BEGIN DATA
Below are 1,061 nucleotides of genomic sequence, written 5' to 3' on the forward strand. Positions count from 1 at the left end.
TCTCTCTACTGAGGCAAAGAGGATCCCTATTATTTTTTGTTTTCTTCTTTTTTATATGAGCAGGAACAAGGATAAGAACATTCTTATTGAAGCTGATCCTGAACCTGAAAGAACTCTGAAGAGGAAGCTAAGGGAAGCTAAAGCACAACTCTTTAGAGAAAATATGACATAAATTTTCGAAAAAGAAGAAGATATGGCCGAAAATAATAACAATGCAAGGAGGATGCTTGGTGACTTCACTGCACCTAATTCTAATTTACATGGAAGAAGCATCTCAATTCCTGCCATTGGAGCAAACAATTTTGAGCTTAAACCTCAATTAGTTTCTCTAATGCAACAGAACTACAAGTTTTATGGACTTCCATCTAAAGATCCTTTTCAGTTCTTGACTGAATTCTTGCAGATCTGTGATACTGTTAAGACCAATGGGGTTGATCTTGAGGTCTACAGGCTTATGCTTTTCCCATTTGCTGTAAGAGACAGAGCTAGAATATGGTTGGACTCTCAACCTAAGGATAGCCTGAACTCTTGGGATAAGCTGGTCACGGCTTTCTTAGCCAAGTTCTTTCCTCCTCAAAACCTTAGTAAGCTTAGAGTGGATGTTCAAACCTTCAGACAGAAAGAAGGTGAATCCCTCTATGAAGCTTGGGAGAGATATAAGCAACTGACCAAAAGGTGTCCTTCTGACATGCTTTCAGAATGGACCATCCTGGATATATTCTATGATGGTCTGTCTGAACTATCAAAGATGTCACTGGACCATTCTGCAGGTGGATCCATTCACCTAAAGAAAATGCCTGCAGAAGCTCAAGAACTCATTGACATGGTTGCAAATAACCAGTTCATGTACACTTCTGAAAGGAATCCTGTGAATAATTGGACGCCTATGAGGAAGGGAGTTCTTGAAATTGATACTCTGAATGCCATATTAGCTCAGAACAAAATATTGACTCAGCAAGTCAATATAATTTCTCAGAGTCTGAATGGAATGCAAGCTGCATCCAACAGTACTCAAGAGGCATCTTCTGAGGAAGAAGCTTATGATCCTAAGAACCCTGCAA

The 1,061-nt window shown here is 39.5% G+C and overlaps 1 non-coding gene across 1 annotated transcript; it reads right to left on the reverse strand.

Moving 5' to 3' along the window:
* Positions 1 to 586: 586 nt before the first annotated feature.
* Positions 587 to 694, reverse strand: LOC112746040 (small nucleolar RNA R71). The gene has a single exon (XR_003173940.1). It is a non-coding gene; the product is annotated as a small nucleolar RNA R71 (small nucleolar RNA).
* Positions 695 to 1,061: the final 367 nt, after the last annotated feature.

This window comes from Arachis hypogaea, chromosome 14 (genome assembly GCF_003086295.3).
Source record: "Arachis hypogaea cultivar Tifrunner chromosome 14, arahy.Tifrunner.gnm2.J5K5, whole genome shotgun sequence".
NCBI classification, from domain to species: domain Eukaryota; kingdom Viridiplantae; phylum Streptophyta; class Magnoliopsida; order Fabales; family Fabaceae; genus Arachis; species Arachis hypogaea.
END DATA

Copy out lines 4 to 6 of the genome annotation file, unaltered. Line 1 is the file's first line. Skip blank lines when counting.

Moving 5' to 3' along the window:
* Positions 1 to 586: 586 nt before the first annotated feature.
* Positions 587 to 694, reverse strand: LOC112746040 (small nucleolar RNA R71). The gene has a single exon (XR_003173940.1). It is a non-coding gene; the product is annotated as a small nucleolar RNA R71 (small nucleolar RNA).